I love church planting. I’ve committed much of my life to it. My passion is to see new churches planted that transform lives, serve neighborhoods and impact cities. But over the years I’ve seen a kind of church planting that I worry has the potential of doing as much damage as it does good.
A couple months ago I had the opportunity to join a few dozen denominational and network leaders in NYC to talk urban church planting with Tim Keller.
If you’re not familiar with Keller, he and his wife planted Redeemer Presbyterian Church in Manhattan almost thirty years ago. Under Keller’s leadership, Redeemer has grown to over 5,000 in attendance (in one of our nation's most progressive and post-Christian cities, I might add) and helped plant over 250 new churches in 48 cities around the world.
So when TK speaks on what he sees happening in urban centers and what it means for future ministry, I lean in and take notes. Below you'll find some of my notes and comments from one of our conversations with Keller that continues to bounce around in my head and heart.
Whether you are ministering in an urban, suburban or even a rural context, I think there are some things here for all of us to think on and wrestle with.
I’ll admit it. Most years I love Christmas.
The lights. The sounds. The smells. The sense of anticipation in the air. Christmas music playing twenty-four hours a day on the radio. Endless replays of A Christmas Story on TBS. The one peppermint mocha I’ll drink all year just because I can. Watching our kids lose their minds on Christmas morning.
“It’s the most wonderful time of the year.”
Some years it really is.
But what about the others? What about those years when it’s not the most wonderful time of the year? Because let’s be honest, we all have them.
“Church planting is for girls.”
Yep, I said it. There it sits on the page. Don’t just breeze by it. Sit with it for a minute.
What thoughts or feelings come up?
Ah… another woman with an agenda.
Yes! I’m so glad we are talking about this!
Why can’t women be content ministering to women and children?
I don’t have time to deal with this… I’m trying to plant a church.
As an honest reader and gospel partner, I invite you to allow your thoughts to surface as you consider mine. I write trusting that this will be a moment when we can take a deep breath and open ourselves. Maybe God intends to say something to us.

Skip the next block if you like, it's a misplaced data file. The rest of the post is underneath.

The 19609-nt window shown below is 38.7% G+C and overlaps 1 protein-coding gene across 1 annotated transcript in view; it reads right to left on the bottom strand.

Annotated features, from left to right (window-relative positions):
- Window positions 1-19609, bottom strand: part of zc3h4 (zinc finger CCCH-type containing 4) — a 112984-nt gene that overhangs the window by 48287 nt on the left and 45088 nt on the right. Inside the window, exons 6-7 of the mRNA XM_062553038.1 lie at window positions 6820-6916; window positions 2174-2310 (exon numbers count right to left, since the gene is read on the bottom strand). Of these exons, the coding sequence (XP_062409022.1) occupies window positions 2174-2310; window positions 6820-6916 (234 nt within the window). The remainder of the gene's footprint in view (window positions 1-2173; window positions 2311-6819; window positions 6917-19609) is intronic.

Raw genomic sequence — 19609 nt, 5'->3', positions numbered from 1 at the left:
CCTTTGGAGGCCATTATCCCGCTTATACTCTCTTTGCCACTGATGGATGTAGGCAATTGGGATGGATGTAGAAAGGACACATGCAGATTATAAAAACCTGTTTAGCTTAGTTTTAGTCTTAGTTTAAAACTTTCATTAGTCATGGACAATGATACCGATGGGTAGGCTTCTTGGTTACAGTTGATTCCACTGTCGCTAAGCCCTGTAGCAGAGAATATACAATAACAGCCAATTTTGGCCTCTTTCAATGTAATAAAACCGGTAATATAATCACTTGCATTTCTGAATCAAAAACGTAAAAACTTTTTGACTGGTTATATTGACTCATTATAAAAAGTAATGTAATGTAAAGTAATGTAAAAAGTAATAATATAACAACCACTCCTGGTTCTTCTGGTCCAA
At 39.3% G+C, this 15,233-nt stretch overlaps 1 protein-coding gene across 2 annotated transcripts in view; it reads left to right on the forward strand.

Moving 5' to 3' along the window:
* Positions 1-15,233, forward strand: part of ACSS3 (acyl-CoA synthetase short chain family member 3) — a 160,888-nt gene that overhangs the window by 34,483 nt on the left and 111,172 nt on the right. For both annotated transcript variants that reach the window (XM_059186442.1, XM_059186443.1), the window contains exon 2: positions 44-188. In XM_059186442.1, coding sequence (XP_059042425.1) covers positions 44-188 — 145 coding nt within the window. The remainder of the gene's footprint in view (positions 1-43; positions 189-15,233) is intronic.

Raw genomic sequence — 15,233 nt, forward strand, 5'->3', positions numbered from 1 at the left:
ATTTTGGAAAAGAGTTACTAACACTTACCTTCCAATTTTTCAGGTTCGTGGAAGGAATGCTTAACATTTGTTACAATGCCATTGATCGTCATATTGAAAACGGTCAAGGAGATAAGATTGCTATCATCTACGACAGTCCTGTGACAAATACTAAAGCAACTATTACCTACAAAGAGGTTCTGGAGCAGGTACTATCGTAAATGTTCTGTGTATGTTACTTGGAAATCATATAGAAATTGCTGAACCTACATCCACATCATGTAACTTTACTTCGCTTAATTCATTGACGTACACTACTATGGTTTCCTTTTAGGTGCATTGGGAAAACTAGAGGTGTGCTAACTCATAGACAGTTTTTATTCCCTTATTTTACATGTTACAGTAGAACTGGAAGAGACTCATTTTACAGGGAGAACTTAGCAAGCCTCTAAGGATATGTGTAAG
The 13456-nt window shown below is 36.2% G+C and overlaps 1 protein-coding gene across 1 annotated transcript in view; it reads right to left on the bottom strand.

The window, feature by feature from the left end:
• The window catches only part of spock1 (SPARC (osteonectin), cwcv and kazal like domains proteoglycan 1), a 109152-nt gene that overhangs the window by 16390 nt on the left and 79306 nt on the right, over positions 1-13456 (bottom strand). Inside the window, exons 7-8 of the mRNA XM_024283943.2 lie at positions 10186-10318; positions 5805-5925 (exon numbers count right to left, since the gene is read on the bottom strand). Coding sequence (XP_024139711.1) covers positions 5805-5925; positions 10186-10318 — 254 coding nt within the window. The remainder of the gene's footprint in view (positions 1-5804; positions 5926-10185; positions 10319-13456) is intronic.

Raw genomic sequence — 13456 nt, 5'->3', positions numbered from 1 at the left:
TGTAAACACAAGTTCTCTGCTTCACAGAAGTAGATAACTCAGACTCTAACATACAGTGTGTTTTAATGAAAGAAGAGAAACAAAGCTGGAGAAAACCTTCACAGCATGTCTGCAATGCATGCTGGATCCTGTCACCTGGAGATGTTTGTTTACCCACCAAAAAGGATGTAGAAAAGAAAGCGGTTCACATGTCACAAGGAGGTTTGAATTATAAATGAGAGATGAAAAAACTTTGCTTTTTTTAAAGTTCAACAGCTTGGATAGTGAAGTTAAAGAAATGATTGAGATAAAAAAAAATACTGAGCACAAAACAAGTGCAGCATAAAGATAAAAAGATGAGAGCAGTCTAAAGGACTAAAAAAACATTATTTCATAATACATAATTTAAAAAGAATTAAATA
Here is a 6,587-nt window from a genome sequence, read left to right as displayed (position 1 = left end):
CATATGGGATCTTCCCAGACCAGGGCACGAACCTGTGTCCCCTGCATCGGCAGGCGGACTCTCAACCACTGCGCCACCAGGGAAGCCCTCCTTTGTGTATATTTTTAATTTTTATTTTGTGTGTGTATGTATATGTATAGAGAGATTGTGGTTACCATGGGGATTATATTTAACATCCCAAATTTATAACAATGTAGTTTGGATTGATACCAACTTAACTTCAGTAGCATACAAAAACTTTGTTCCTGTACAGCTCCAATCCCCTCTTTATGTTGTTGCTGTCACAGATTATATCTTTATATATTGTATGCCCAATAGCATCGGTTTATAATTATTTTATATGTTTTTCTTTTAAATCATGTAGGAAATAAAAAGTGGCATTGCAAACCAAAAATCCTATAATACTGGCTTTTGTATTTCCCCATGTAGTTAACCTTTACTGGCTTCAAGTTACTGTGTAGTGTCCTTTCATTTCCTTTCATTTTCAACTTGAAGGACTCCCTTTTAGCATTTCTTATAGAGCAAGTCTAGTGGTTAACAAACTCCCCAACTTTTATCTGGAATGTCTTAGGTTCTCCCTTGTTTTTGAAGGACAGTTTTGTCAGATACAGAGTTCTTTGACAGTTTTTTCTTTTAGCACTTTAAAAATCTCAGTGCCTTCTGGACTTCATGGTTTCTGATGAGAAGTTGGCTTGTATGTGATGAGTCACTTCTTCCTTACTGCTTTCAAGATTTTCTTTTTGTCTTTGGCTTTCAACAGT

This month we sat down with Mike Jarrell, founding pastor of Narrow Road Communities and founding Movement Team member of the Creo Collective. Under Mike’s leadership NRC has grown from just one missional community in their first year to twelve active MC's today. Just as significantly, NRC has more than twice as many people connected in missional communities than currently attending weekend worship gatherings. This week we sat down to talk about the irreplaceable role of coaching to missional community ministry.
I’ll never forget that phone call.
It was a Saturday in early 2017. The voice was that of a friend and fellow EFCA pastor.
“Aaron, you may want to sit down for this…Jeff passed away early this afternoon.”
It would take months for the gravity of those words to sink in. When Jeff Sorvik passed away many of us lost a friend, a mentor, a fellow champion of multiplication, and a brother in Christ.
And while I do find both hope and joy in knowing I’ll one day get to see Jeff again and chide his pasty white Scandinavian legs once more, for now I just really miss my friend.
I know that’s true of many of us.
So, what now?
It's a question many of us have asked. What happens to the Creo Collective when it suddenly loses its founder and lead visionary?
My city, like Baton Rouge and Dallas, is in deep pain and despair. These cities are groaning with the whole creation as in the pains of childbirth (Romans 8:22) because of the violence and injustice against Alton Sterling, Philando Castile, and the five officers killed in Dallas.
What can we do? What should we say? These are hard questions that need answers from many different voices and vantage points. I want to provide just one important answer as a pastor ministering in Saint Paul...
This year my wife and I celebrated our 16-year anniversary. It’s been an incredible ride. The road has included five moves, two dogs, three academic degrees, two church plants, and two amazing children. When it comes to being a godly husband, I don't claim to be an expert, but my tires definitely have some wear. Over the years I’ve learned a lot and still have much more to learn. Recently, I was reflecting upon the apostle Peter’s instructions to husbands in 1 Peter 3:7, where he says,
"Likewise, husbands, live with your wives in an understanding way, showing honor to the woman as the weaker vessel, since they are heirs with you of the grace of life, so that your prayers may not be hindered."
While there may have been a time when skepticism was largely pushed to the cultural margins, that time has long passed. Churches and their leaders no longer get the benefit of the doubt. Instead, doubt is alive and well. Skepticism has become a staple in the increasingly post-Christian West. Sadly, however, many churches continue to go on with business as usual. And many of them continue to shrink and die as a result.
I have the privilege of leading a church that has consistently reached skeptics in the five short years of our existence. What we’ve done is not innovative, but it has been intentional.